Wednesday, December 2, 2009

hey ryan

where do you lurk online? what do you think about, relate to enough, get reved up enough about that you leave a comment on a blog post? have you ever felt such a surge that you found your comment turning into its own blog post?

well my friends, im inviting you in.

i tend to leave personal comments to personal blog posts, which i guess is the point since the author has opened up, touched on the topic, so it fits. my personal ramblings can be found in the comments of blogs that include much better written blogs by BHJ and a Million Universes, for instance. as im sure many of you can relate, i consider some of these blogs and the actual humans behind them as my little online family. people i relate to that i only know online. people i have somehow found, in this world, that i seem to relate to. not in a creepy way, freaks. in a wow! cool! hey there (waves)! sorta way. in this particular instance i started to leave a comment on Pacing The Panic Room and his post entitled Grandpa. I encourage you to head over there and check out Ryan (<= link to previous post) and his awesome blog of photography. This post was timed for me. Im convinced. So as I wrote my short reply, it turned into a monster all about ME and not really at all to him, and so i decided just to cut and paste the whole thing here and avoid the embarrassment of hiding behind other peoples blogs.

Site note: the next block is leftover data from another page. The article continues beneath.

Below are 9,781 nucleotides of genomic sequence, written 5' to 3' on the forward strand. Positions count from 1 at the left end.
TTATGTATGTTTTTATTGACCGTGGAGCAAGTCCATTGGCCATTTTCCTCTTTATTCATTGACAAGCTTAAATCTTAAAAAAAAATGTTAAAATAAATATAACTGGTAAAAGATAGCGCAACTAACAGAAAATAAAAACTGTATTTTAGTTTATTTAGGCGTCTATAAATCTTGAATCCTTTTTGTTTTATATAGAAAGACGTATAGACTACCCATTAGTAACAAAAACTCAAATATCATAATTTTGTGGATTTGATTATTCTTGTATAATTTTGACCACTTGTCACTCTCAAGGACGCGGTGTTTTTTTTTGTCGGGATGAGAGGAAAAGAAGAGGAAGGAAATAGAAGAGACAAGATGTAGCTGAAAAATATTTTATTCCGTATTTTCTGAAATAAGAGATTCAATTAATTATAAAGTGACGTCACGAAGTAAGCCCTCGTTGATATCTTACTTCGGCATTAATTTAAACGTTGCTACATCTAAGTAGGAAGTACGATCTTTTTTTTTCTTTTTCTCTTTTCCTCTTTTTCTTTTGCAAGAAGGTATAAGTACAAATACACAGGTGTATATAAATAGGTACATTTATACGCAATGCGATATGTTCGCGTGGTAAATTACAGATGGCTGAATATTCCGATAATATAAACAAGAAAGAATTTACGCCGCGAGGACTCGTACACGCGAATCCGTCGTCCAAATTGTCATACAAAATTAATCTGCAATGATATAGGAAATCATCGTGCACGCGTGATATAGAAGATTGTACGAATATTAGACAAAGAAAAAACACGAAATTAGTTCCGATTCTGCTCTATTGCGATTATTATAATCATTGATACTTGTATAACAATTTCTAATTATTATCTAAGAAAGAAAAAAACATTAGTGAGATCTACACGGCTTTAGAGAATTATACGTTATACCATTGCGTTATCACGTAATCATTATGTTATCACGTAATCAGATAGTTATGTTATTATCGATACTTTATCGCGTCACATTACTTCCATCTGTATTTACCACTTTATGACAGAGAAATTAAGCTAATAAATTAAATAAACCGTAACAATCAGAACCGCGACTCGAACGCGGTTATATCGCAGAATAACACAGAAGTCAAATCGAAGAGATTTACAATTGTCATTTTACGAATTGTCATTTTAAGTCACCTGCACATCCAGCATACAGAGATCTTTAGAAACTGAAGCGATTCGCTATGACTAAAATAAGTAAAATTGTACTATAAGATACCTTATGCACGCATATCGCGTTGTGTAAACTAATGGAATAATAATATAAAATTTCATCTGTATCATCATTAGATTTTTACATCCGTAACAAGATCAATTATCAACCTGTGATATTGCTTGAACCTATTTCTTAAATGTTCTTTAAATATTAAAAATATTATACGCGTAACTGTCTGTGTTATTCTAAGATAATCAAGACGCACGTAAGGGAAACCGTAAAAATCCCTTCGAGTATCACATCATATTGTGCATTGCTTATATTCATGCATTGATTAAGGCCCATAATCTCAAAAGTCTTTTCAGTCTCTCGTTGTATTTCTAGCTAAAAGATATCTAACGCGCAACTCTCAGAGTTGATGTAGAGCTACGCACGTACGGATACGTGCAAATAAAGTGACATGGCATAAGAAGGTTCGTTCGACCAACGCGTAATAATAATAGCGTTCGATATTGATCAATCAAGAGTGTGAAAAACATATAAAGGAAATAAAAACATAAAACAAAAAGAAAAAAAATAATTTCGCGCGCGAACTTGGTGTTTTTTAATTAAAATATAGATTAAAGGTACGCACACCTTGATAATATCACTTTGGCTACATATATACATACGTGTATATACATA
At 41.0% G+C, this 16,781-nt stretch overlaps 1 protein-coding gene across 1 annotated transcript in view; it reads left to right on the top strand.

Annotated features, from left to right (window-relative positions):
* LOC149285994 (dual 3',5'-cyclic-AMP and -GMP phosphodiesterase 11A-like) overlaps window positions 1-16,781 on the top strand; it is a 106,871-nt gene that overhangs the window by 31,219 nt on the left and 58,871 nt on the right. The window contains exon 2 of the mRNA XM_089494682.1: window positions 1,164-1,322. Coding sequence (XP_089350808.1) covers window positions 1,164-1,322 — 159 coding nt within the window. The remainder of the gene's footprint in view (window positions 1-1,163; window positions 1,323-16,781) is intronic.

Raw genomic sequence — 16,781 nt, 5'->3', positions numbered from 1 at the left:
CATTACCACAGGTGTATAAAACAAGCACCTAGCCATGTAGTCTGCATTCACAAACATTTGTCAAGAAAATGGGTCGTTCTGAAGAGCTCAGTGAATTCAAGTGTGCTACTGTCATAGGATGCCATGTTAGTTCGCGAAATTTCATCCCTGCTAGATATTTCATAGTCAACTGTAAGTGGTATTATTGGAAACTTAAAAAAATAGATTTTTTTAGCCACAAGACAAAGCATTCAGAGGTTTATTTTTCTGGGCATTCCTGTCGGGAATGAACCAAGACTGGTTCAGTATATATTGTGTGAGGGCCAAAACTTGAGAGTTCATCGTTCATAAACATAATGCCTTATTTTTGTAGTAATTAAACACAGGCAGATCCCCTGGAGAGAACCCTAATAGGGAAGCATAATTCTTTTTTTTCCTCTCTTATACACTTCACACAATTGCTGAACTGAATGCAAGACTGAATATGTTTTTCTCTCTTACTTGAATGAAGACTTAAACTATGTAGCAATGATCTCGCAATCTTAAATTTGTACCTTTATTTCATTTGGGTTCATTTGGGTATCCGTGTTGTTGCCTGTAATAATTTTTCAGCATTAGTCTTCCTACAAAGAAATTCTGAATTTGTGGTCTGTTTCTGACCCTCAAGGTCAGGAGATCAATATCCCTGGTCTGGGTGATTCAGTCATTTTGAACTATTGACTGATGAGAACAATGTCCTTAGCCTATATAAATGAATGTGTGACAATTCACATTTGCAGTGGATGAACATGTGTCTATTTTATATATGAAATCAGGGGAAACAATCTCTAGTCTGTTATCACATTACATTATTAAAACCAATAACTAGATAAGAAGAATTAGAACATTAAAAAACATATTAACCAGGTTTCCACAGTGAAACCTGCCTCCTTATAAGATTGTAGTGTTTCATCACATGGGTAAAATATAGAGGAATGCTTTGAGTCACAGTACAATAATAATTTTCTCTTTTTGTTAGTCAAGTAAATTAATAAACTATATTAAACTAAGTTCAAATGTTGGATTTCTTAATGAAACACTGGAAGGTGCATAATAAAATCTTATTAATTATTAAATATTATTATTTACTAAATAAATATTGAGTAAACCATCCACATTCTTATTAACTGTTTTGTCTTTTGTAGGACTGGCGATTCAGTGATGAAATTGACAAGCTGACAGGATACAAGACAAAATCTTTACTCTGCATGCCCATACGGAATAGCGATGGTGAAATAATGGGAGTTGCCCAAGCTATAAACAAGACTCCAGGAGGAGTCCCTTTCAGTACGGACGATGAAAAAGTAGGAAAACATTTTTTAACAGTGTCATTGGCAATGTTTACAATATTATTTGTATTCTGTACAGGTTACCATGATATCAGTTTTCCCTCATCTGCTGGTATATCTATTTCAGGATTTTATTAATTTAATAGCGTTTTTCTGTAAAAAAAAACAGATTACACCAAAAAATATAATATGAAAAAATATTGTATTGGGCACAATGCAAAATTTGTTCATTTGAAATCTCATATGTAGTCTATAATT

here we go:

hey ryan,

this post hit a soft spot. i am also in the god-awful process of trying to navigate which connections to make, hold on to or reestablish in my own Family. at this point i am actually more estranged than connected. being adopted and then having parents divorce in my effing 30s has way spun my mind.

in my early 20s i met my birthmother, 1/2 sister, a houseful of relatives who all look exactly like me, talked like me, were artistic and creative - like me! My grandfather came from across the country to meet me one summer. He said he loved me and was so happy to meet me. It was nice really nice. And then I came home. And then I was sad, and then really angry for never having the chance to have that love and support my whole life. people that looked like me. guilt and anger brewed from having to hide it from my adopted family since my effing father & his family would not accept that reunion. so i stopped communicating with the biological side. the guilt was too much for me, in this case. it still is. now i feel bad for NOT talking to them, but guilty towards my other family for wanting and perhaps needing to know the blood side. oh life! damn catch 22.